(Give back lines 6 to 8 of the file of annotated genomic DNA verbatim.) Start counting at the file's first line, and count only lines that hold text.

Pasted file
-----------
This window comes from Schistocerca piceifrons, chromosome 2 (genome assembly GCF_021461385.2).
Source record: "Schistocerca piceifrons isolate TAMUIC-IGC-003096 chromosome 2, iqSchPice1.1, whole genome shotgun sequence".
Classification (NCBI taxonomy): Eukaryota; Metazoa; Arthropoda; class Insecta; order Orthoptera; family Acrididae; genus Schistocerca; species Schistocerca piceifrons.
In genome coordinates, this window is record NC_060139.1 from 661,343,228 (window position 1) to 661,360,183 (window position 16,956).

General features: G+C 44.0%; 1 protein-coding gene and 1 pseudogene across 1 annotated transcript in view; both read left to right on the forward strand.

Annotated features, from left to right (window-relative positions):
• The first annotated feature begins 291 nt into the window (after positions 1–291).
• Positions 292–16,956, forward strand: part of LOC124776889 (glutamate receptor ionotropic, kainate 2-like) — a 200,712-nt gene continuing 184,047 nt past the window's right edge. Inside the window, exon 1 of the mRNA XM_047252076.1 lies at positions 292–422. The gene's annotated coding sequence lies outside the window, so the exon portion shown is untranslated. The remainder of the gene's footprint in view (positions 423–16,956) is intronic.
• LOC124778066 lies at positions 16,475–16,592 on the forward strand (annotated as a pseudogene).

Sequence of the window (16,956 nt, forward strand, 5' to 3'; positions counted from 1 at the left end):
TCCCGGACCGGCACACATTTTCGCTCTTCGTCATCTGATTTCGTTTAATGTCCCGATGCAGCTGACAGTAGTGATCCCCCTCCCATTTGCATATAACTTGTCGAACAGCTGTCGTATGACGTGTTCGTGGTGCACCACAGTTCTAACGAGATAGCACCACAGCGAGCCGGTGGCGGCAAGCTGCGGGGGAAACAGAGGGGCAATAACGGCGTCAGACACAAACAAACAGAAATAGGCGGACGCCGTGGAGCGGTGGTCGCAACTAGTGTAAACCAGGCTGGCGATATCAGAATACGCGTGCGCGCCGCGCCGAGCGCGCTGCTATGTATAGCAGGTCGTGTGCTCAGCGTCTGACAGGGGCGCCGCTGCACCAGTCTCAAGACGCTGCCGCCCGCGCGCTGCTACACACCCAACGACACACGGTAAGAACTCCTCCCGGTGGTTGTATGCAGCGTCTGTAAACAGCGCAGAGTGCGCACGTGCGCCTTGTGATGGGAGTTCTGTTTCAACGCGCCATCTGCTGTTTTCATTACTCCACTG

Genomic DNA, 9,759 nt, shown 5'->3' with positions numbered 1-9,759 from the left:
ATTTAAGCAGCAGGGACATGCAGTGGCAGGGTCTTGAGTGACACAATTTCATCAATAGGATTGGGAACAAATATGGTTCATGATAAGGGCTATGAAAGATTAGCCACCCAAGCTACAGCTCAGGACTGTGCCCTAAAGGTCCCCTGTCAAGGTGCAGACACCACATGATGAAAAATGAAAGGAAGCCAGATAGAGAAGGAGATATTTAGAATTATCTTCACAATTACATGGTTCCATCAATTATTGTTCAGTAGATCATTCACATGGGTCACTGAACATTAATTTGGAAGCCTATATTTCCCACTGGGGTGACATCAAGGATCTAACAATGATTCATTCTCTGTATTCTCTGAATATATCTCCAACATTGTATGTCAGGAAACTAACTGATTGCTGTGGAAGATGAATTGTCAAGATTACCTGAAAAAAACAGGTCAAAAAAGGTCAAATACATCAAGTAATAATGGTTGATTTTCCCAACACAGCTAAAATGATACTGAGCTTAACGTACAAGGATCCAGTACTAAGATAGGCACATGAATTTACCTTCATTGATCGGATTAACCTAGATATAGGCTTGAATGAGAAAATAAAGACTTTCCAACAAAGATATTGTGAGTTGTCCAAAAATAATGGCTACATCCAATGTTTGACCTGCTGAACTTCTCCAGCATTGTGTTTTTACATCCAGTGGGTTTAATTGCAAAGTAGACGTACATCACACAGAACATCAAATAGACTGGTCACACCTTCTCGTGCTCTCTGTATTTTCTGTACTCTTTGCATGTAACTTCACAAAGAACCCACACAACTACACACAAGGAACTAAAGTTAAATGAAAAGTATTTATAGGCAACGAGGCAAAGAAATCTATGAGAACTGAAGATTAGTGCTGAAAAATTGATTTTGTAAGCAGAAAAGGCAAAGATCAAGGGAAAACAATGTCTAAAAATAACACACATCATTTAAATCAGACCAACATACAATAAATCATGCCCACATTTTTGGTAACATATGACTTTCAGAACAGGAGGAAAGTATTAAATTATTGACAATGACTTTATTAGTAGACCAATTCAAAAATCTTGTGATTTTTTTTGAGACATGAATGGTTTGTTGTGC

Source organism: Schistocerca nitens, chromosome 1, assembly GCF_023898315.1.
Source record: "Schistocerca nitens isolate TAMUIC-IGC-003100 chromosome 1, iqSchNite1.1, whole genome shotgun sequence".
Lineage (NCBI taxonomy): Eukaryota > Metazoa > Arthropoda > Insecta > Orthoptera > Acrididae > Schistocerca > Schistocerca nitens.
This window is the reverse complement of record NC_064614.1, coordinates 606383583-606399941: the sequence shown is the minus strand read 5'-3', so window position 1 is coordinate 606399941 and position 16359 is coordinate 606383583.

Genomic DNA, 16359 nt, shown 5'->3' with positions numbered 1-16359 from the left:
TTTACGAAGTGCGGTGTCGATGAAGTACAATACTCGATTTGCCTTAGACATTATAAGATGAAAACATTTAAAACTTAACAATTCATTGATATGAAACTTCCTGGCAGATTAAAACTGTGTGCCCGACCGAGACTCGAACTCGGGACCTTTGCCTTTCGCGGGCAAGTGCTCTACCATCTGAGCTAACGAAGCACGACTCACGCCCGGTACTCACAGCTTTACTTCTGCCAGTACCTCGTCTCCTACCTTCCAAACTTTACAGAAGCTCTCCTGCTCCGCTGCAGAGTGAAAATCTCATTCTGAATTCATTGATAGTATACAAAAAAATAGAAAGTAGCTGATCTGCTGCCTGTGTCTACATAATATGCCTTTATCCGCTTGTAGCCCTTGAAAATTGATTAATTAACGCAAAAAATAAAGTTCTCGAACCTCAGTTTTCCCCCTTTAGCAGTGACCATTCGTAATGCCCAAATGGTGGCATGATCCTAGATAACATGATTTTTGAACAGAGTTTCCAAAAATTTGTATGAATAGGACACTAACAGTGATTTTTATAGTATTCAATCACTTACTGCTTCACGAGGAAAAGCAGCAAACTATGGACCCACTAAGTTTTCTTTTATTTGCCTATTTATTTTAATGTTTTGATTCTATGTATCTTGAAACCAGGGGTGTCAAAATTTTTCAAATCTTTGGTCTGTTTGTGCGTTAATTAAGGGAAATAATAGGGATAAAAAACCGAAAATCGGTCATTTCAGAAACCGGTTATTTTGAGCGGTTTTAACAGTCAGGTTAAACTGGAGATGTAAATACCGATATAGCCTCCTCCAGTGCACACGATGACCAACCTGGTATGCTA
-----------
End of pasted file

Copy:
Annotated features, from left to right (window-relative positions):
• The first annotated feature begins 291 nt into the window (after positions 1–291).
• Positions 292–16,956, forward strand: part of LOC124776889 (glutamate receptor ionotropic, kainate 2-like) — a 200,712-nt gene continuing 184,047 nt past the window's right edge. Inside the window, exon 1 of the mRNA XM_047252076.1 lies at positions 292–422. The gene's annotated coding sequence lies outside the window, so the exon portion shown is untranslated. The remainder of the gene's footprint in view (positions 423–16,956) is intronic.